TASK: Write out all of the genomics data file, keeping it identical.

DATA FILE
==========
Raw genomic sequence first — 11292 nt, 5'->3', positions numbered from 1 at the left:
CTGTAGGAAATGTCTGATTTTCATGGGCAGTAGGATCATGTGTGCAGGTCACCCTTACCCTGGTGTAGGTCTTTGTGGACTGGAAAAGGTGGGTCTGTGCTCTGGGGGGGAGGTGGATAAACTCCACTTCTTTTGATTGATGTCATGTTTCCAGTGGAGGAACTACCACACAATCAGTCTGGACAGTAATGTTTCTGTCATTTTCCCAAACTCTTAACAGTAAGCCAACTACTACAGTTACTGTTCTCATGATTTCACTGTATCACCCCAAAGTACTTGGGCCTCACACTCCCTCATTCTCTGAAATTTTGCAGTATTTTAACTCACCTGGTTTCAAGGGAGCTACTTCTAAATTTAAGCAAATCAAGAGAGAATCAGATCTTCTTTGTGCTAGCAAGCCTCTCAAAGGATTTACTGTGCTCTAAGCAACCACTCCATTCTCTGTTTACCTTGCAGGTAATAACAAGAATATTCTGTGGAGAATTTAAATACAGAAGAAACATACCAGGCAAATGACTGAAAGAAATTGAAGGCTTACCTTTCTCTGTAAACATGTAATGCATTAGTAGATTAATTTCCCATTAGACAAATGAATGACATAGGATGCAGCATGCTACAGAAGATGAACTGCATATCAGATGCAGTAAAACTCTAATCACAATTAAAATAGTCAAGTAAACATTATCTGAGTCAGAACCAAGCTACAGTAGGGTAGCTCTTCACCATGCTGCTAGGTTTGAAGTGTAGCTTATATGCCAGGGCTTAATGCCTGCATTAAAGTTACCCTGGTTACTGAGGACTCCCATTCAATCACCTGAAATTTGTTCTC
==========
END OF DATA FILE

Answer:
Raw genomic sequence first — 11292 nt, 5'->3', positions numbered from 1 at the left:
CTGTAGGAAATGTCTGATTTTCATGGGCAGTAGGATCATGTGTGCAGGTCACCCTTACCCTGGTGTAGGTCTTTGTGGACTGGAAAAGGTGGGTCTGTGCTCTGGGGGGGAGGTGGATAAACTCCACTTCTTTTGATTGATGTCATGTTTCCAGTGGAGGAACTACCACACAATCAGTCTGGACAGTAATGTTTCTGTCATTTTCCCAAACTCTTAACAGTAAGCCAACTACTACAGTTACTGTTCTCATGATTTCACTGTATCACCCCAAAGTACTTGGGCCTCACACTCCCTCATTCTCTGAAATTTTGCAGTATTTTAACTCACCTGGTTTCAAGGGAGCTACTTCTAAATTTAAGCAAATCAAGAGAGAATCAGATCTTCTTTGTGCTAGCAAGCCTCTCAAAGGATTTACTGTGCTCTAAGCAACCACTCCATTCTCTGTTTACCTTGCAGGTAATAACAAGAATATTCTGTGGAGAATTTAAATACAGAAGAAACATACCAGGCAAATGACTGAAAGAAATTGAAGGCTTACCTTTCTCTGTAAACATGTAATGCATTAGTAGATTAATTTCCCATTAGACAAATGAATGACATAGGATGCAGCATGCTACAGAAGATGAACTGCATATCAGATGCAGTAAAACTCTAATCACAATTAAAATAGTCAAGTAAACATTATCTGAGTCAGAACCAAGCTACAGTAGGGTAGCTCTTCACCATGCTGCTAGGTTTGAAGTGTAGCTTATATGCCAGGGCTTAATGCCTGCATTAAAGTTACCCTGGTTACTGAGGACTCCCATTCAATCACCTGAAATTTGTTCTC